Brexit costs home-owners thousands as London prices slow

House prices in London since the Brexit vote five years ago this month have slowed to such an extent that homeowners across the capital have actually lost value in their properties against inflation.

Hard times: London homes have lost value against inflation since 2016

According to Land Registry figures, in June 2016 the average price of a home in London stood at an all-time high of £468,120, having added more than £100,000 over little more than two years.

Back then, Croydon was the fourth least expensive place to buy among London’s 32 boroughs and the City, with an average house price of £325,000.

But Croydon was the third busiest borough for house sale transactions, with 5,705 properties changing hands in the three months from March 2016. Only Wandsworth and Bromley kept their borough’s estate agents busier at that time.

Now, though, the average value of a home in London is £491,687, an increase of just 5 per cent over the whole period. A 1 per cent per year increase is regarded as “glacial by London standards”, according to the Evening Standard’s weekly homage to the city’s estate agents.

According to RightMove, the average house price in Croydon in 2020 was £398,500 – 22per cent higher than in 2016, representing an increase of 5.6 per cent per year.

That’s good news for those who have moved to Croydon rather than other parts of London in that time, because since June 2016, inflation has averaged 2 per cent, meaning that for the majority of Londoners, the value of their homes has gone down in value in real terms.

Land Registry data is regarded by property analysts and economists as particularly reliable because, while its quarterly figures lag behind the breathless barometers of the housing market from estate agents and websites, it is always based on the hard data of actual completed transactions.

The Brexit effect on the London-wide market appears to have really kicked in in 2017, the result of depressed foreign investment and fears about future levels of employment. Since the Brexit vote, several large European banking and commercial businesses have decided to move their offices out of London.

The London market reached a peak with the average price of a London home hitting £502,195 in January this year, but as reported last week, house prices have begun to slip back since.  The London property market suffered its biggest monthly fall in a decade in April. The coronavirus pandemic has forced many to consider moving out of central London, seeking larger homes with garden space in the suburbs and country.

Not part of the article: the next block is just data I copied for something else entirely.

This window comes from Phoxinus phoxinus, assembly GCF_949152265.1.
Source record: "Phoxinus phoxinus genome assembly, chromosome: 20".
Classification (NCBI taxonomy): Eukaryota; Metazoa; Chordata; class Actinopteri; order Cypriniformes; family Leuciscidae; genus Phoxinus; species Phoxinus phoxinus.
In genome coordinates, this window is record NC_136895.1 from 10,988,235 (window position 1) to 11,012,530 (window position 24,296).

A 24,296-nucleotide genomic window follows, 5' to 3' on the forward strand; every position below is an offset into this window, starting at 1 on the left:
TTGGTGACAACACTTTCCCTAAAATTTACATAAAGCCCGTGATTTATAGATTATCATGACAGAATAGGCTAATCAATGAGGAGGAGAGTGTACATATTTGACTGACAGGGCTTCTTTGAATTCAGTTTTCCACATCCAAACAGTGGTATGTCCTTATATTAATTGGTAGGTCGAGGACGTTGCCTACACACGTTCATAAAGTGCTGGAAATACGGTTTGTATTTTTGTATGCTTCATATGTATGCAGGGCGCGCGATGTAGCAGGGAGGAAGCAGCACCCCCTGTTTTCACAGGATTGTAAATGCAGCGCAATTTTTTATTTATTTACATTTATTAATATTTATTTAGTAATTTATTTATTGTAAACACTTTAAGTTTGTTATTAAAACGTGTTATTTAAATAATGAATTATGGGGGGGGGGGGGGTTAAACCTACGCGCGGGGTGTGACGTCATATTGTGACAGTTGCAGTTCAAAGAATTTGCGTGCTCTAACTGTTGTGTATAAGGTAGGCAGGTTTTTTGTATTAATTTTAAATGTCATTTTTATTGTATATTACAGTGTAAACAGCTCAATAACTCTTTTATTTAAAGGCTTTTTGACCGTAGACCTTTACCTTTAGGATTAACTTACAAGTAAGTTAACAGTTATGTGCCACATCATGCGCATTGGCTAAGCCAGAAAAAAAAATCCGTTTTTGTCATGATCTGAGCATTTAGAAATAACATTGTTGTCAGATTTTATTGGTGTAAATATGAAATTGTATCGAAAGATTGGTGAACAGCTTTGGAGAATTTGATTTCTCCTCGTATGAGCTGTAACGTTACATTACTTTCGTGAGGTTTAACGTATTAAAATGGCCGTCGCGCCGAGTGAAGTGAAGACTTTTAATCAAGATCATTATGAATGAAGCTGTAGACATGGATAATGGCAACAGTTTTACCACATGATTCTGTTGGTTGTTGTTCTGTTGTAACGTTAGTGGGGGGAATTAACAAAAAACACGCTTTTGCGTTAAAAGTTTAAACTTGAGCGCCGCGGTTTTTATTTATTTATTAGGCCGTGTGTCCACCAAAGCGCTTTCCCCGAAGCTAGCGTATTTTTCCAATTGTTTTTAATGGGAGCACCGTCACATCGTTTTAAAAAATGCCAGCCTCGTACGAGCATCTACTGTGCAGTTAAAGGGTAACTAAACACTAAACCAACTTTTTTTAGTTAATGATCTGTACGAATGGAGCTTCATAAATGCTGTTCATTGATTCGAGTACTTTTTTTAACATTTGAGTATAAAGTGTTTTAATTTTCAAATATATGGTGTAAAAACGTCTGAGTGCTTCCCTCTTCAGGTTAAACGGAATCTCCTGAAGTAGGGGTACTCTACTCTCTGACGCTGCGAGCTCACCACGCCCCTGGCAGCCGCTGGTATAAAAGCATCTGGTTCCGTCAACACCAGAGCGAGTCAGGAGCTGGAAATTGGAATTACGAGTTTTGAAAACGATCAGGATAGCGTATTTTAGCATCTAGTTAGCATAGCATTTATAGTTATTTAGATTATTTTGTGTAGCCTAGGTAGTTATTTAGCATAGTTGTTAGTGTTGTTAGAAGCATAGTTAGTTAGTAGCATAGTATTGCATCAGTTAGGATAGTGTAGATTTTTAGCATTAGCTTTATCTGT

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News, views and analysis about the people of Croydon, their lives and political times in the diverse and most-populated borough in London. Based in Croydon and edited by Steven Downes. To contact us, please email inside.croydon@btinternet.com
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9 Responses to Brexit costs home-owners thousands as London prices slow

  1. Mike Tyrrell says:

    What a load of absolute nonsense. Brexit has nothing to do with it at all.

    • And your carefully researched evidence for such certainty is what, exactly?

    • Drossel says:

      Well, house prices soared in all continental european cities, therefore covid can definitely be ruled out as a reason for slipping prices in London. I know this truth is Hard to get across to a brexiteer. LOL

  2. penntm says:

    More to do with Covid than Brexit?

    • No. These are trends across five years, including four before covid. If anything, the housing market in London has improved over the past year, reversing the trend instigated by the Brexit vote.

  3. Grace Onions says:

    It is daft to think that house prices can keep on increasing forever – remember negative equity of aobu t20 years ago? It’s very similar to our global climate and ecological emergency – you simply can’t have infinite growth on a finite planet. Perhaps we would all be better off if the housing market helped first-time buyers properly instead of flinging everythign at property developers with the end result being houses/flats etc that local people just can’t afford.

    • The law of supply and demand continues to be infallible, Grace. The nauseating Tory mantra of “getting a foot on the housing ladder”, adopted by the Blairites and by the Newman council administration in Croydon, coupled together with various Tory government incentives for developers and the continuation of Thatcherite Right to Buy while reducing public resources to provide social homes for rent is what has fuelled the housing market for 30 years, especially in London and the south-east.

      Unless and until the heat is taken out of the private housing sector with super-provision of social homes for rent, that situation will remain, to the huge joy and profit of private developers and landlords.

  4. Chris Flynn says:

    Can anyone work out, how many years at this rate until housing becomes affordable?

  5. Good Brexit news for first-time buyers

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